The motto on the set of The Mercury Cycle was “there are no problems, only opportunities”, and with that positive mindset, these college students were able to pull off one the most impressive film projects ever created by undergraduates. A private screening for the cast, crew, and student body got an exceptionally positive and enthusiastic response.
With “only opportunities” ahead, The Mercury Cycle has nowhere else to go but up.
The Mercury Cycle: A Warning to Nostalgics Everywhere
By Heather Rudow
For some people, their past is made up of moments they breeze through without a second thought, but others place these memories on a much higher pedestal. They are always looking to the past, sometimes thinking about days gone by as often as their current ones.
I’m one of those people who falls into the latter category. I frequently immerse myself in nostalgia, and my room is filled with old letters, tickets stubs from concerts and t-shirts I’ll never wear again. But aside from a minor hoarding problem, it’s also the reason why the premise of the psychological thriller The Mercury Cycle immediately captured my attention.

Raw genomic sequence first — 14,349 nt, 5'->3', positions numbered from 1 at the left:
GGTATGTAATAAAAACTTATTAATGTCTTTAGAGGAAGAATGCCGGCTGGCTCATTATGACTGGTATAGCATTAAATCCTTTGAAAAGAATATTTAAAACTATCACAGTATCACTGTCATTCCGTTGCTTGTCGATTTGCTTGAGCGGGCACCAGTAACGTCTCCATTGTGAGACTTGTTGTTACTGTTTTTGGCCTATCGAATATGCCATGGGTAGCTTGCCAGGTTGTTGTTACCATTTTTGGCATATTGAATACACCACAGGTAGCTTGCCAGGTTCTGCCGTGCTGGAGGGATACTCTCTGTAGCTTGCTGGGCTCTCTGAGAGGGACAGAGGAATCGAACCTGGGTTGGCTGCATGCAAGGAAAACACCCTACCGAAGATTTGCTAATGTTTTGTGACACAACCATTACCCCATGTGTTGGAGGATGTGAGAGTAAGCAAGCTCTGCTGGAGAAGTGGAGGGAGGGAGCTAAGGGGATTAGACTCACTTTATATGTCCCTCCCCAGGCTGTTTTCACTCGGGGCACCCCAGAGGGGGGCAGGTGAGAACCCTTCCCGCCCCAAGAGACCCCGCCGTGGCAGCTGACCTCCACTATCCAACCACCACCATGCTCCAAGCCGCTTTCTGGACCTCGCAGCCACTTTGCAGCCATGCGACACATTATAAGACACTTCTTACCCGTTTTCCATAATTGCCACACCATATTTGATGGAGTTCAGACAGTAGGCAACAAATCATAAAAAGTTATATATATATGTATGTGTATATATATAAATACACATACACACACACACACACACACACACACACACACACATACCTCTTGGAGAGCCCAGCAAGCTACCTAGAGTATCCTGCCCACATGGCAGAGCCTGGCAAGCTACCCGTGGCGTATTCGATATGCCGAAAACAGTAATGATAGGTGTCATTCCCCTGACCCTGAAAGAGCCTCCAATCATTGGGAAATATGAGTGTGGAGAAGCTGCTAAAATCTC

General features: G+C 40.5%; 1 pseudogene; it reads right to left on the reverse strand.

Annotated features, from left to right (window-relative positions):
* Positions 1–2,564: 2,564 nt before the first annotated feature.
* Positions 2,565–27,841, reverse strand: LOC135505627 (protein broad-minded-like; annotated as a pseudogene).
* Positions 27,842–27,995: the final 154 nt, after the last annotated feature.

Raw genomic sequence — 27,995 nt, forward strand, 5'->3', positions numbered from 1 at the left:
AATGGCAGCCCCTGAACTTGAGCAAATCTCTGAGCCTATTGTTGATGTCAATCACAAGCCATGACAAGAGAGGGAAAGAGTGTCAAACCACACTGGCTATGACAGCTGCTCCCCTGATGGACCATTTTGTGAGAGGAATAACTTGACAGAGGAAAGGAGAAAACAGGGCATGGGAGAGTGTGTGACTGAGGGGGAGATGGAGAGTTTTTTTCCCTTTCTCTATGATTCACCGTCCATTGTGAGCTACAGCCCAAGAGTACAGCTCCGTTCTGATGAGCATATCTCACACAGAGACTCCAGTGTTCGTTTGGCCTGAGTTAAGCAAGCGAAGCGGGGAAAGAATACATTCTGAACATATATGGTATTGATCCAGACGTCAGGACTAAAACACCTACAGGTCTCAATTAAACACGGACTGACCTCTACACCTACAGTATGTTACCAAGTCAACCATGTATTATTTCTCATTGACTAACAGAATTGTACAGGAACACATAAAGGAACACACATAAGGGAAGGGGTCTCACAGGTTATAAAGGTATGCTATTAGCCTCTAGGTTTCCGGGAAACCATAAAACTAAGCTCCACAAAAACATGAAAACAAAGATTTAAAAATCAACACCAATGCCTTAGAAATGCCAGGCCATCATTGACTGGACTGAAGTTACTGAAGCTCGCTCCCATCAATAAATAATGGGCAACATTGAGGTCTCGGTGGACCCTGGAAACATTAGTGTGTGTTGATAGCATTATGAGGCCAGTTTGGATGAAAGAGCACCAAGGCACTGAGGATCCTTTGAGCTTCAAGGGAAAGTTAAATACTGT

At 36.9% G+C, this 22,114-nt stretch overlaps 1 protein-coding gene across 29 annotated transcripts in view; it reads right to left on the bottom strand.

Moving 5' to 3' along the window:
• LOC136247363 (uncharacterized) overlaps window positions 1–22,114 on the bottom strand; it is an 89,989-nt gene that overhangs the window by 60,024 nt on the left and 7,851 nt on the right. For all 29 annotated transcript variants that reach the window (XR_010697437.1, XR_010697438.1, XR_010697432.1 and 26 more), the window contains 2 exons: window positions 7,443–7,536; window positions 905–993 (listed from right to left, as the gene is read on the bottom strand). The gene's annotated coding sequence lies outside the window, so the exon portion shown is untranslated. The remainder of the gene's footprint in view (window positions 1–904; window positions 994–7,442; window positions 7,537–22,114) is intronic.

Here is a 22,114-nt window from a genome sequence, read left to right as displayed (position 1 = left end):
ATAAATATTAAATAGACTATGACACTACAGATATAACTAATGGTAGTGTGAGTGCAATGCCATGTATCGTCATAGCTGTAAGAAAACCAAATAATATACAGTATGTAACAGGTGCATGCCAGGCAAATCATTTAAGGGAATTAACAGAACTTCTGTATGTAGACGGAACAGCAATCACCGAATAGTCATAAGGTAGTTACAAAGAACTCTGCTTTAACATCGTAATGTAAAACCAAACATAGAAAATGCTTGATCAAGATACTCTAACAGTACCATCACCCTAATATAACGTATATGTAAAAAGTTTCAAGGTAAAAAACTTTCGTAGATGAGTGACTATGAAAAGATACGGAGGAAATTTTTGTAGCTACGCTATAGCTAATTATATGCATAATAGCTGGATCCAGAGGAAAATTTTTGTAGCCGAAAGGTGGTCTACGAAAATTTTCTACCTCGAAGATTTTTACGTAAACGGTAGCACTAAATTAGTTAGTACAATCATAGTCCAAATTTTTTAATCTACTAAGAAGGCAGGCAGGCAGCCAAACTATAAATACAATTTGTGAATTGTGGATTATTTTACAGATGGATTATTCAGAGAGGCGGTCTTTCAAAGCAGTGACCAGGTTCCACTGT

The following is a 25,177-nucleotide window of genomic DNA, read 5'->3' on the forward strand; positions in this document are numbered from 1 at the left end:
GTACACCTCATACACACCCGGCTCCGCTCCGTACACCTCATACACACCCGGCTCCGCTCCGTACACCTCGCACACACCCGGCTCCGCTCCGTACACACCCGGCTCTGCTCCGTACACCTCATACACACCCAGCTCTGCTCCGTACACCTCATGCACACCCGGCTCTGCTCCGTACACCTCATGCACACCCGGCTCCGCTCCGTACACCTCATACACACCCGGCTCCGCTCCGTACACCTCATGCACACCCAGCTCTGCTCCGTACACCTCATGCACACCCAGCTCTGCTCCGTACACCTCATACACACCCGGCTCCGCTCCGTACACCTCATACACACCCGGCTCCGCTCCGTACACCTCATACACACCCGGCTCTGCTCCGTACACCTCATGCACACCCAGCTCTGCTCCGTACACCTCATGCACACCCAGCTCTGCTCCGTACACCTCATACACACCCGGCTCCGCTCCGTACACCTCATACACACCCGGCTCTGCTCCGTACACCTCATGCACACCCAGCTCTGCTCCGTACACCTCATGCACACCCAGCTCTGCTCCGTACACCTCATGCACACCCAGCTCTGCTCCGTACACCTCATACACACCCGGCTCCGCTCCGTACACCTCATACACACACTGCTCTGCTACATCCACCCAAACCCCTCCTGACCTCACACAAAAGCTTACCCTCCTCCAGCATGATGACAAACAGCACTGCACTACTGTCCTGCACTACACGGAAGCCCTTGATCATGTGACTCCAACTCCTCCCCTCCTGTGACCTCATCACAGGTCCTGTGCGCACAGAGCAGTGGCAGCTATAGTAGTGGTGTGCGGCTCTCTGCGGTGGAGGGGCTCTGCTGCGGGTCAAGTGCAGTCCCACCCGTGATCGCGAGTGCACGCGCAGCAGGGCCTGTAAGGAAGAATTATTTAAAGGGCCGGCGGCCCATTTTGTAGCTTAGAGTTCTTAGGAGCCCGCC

What would happen if someone like me, who is always looking backwards, had the chance to literally visit past memories and experiences? Would it help me become a better person? Would I look back on my life and feel nothing but regret?
College student David Bushell (Bobby Ceriello) faces these questions head-on, after stumbling upon the mysterious world of The Mercury Cycle.
David is painfully shy and perfectly content with being invisible among his classmates. While the thought of standing out terrifies him, David also believes that there is nothing unique about him to set him apart.
“I have long ago ago accepted there is nothing to me,” he says. “I am a simple rhyme sequence.”